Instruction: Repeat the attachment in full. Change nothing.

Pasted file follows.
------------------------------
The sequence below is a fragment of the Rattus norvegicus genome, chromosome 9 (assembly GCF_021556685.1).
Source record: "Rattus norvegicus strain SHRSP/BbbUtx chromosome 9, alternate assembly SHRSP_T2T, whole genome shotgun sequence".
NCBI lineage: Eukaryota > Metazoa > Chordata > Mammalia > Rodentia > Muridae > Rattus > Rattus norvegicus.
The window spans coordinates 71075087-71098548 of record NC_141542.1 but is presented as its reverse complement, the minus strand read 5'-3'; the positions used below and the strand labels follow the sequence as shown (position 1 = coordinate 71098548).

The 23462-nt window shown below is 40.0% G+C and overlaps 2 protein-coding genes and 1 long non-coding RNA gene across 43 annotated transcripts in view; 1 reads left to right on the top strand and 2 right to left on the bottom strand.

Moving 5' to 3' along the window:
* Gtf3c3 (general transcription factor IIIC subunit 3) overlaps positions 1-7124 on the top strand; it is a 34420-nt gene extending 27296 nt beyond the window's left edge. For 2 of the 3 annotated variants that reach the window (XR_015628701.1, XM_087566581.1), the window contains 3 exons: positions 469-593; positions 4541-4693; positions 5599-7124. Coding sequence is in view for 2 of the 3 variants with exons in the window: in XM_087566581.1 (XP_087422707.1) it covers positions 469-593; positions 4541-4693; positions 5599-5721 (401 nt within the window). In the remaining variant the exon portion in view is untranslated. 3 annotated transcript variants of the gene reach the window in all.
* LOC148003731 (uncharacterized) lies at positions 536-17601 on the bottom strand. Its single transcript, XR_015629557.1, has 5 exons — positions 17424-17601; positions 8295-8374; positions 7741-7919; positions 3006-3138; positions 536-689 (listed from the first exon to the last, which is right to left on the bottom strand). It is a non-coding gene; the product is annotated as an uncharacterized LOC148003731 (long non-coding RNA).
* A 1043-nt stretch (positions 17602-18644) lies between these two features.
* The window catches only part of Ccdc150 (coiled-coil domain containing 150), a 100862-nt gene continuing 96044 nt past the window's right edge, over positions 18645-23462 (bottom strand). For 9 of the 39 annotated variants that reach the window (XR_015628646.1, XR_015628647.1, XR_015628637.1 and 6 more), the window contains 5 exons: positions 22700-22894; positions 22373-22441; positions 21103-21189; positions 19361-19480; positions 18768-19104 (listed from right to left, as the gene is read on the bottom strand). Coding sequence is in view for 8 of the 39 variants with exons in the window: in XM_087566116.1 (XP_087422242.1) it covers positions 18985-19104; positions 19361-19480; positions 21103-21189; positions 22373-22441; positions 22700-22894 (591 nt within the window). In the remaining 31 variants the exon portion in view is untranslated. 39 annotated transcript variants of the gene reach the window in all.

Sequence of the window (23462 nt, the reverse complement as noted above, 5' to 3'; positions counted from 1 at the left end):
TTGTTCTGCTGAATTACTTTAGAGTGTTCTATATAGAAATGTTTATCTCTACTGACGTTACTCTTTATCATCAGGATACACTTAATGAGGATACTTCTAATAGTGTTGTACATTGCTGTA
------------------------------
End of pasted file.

The sequence below is a fragment of the Rattus norvegicus genome, chromosome 9 (assembly GCF_021556685.1).
Source record: "Rattus norvegicus strain SHRSP/BbbUtx chromosome 9, alternate assembly SHRSP_T2T, whole genome shotgun sequence".
NCBI lineage: Eukaryota > Metazoa > Chordata > Mammalia > Rodentia > Muridae > Rattus > Rattus norvegicus.
The window spans coordinates 71075087-71098548 of record NC_141542.1 but is presented as its reverse complement, the minus strand read 5'-3'; the positions used below and the strand labels follow the sequence as shown (position 1 = coordinate 71098548).

The 23462-nt window shown below is 40.0% G+C and overlaps 2 protein-coding genes and 1 long non-coding RNA gene across 43 annotated transcripts in view; 1 reads left to right on the top strand and 2 right to left on the bottom strand.

Moving 5' to 3' along the window:
* Gtf3c3 (general transcription factor IIIC subunit 3) overlaps positions 1-7124 on the top strand; it is a 34420-nt gene extending 27296 nt beyond the window's left edge. For 2 of the 3 annotated variants that reach the window (XR_015628701.1, XM_087566581.1), the window contains 3 exons: positions 469-593; positions 4541-4693; positions 5599-7124. Coding sequence is in view for 2 of the 3 variants with exons in the window: in XM_087566581.1 (XP_087422707.1) it covers positions 469-593; positions 4541-4693; positions 5599-5721 (401 nt within the window). In the remaining variant the exon portion in view is untranslated. 3 annotated transcript variants of the gene reach the window in all.
* LOC148003731 (uncharacterized) lies at positions 536-17601 on the bottom strand. Its single transcript, XR_015629557.1, has 5 exons — positions 17424-17601; positions 8295-8374; positions 7741-7919; positions 3006-3138; positions 536-689 (listed from the first exon to the last, which is right to left on the bottom strand). It is a non-coding gene; the product is annotated as an uncharacterized LOC148003731 (long non-coding RNA).
* A 1043-nt stretch (positions 17602-18644) lies between these two features.
* The window catches only part of Ccdc150 (coiled-coil domain containing 150), a 100862-nt gene continuing 96044 nt past the window's right edge, over positions 18645-23462 (bottom strand). For 9 of the 39 annotated variants that reach the window (XR_015628646.1, XR_015628647.1, XR_015628637.1 and 6 more), the window contains 5 exons: positions 22700-22894; positions 22373-22441; positions 21103-21189; positions 19361-19480; positions 18768-19104 (listed from right to left, as the gene is read on the bottom strand). Coding sequence is in view for 8 of the 39 variants with exons in the window: in XM_087566116.1 (XP_087422242.1) it covers positions 18985-19104; positions 19361-19480; positions 21103-21189; positions 22373-22441; positions 22700-22894 (591 nt within the window). In the remaining 31 variants the exon portion in view is untranslated. 39 annotated transcript variants of the gene reach the window in all.

Sequence of the window (23462 nt, the reverse complement as noted above, 5' to 3'; positions counted from 1 at the left end):
TTGTTCTGCTGAATTACTTTAGAGTGTTCTATATAGAAATGTTTATCTCTACTGACGTTACTCTTTATCATCAGGATACACTTAATGAGGATACTTCTAATAGTGTTGTACATTGCTGTA